Based in San Francisco, Remote Branch is a blog by Todd Larsen. His posts suggest Management best practices for Hiring and Mentoring software engineers.

Conducting the Ideal Technical Screen

How do you optimize the technical screen, most critical stage of the hiring process?

Let’s focus on the step of the interview process after an initial phone call to describe the role and before they come onsite to dive deeply and broadly into their professional skills. For this phase, we want to get as much information about the candidate as possible in a short amount of time.

Create a situation that will let you quickly look for strong signals — both good and bad. These signals might not be deal-breakers in and of themselves, but note them and keep tally as the interview progresses. An accumulation of red flags is a good indicator that the candidate isn’t a good fit for the role and shouldn’t continue down the hiring funnel.


It’s important to design a question that as closely mimics aspects of the actual job as possible. Keep it practical and stay away from whiteboarding or pseudo-coding algorithms to get the fullest picture of how this person builds a software product that other humans actually use.

You should already have a clear picture of the key duties of this role from the job description. Use this to distill a day-in-the-life of this role into a User Story that is:

1. achievable in a short amount of time
2. nuanced enough to allow for a variety of solutions
3. requires as many skills outlined in the job description as possible

Will this person be reviewing code regularly as part of their job? Ask them to do a live code review on a pull request!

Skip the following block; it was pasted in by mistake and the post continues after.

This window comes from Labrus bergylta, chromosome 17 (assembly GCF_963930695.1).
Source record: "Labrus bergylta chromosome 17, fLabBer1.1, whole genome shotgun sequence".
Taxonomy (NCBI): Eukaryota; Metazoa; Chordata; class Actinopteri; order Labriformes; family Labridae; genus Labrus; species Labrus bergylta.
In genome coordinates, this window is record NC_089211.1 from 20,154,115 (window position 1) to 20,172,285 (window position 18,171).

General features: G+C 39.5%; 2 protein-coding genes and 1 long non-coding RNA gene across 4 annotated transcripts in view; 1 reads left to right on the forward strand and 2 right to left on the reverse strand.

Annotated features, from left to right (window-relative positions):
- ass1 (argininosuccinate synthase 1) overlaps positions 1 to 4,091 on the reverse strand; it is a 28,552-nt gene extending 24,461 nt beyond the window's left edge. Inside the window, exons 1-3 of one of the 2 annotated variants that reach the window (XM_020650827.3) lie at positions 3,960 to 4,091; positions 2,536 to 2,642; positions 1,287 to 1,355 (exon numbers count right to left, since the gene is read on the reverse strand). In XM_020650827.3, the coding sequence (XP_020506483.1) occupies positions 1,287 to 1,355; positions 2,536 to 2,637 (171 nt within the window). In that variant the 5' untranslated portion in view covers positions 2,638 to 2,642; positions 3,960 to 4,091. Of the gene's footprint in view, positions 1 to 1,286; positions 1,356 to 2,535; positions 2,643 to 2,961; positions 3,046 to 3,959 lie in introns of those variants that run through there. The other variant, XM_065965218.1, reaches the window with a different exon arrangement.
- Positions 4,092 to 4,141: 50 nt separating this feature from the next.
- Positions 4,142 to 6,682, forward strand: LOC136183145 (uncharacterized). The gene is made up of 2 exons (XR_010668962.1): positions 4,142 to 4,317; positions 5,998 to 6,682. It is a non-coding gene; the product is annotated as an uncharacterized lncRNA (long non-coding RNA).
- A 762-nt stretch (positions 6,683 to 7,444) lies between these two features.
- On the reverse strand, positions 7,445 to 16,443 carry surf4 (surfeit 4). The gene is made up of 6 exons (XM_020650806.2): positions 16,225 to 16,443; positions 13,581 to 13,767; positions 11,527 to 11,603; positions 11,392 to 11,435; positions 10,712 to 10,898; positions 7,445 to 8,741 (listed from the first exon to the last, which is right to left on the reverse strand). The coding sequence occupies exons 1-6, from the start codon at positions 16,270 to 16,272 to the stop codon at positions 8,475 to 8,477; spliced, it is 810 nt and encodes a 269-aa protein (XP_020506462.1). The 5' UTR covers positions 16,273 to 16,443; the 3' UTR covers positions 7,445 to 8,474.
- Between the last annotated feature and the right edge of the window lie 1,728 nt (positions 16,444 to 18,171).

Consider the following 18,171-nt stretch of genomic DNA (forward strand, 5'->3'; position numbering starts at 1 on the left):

Will this person be synthesizing feedback to gather requirements on technical implementations? Give them a hypothetical business problem and get them to design and build a feature to solve it.

Will this person be building pixel-perfect landing pages? Ask them to build a functioning page from a mock-up.

Keep it real, keep it focused, and use this opportunity to demonstrate how clearly your company defines and delegates work.


Candidates will be judging everything from the handoff between recruiter and interviewers to how smoothly the remote interview itself process goes. 

I like to use Calendly to let the candidate book the time that works best for them. Using a scheduling tool like this eliminates the painful emailing back-and-forth just to coordinate a time to meet and you can use it as an opportunity to further set expectations for the candidate.

Ensure they know what they should prepare ahead of time (a ruby development environment? Or a past project to show-and-tell?) as well as what to do when the meeting time comes. Make sure they know they should expect a phone call from you or meet you in a Google Hangout, so there are no surprises or missed connections.

During the Interview

I spend the first few minutes thanking them for their time, doing a quick intro on my background at the company and any other friendly banter that makes sense and can break the ice.

It's also a good idea to get right to the pitch, and save any questions that the candidate might have until the end of the interview. Save the questions for the end because they're likely to come up with more as you work through the coding challenge and if it's not going well and you end the interview early, you can skip the questions altogether.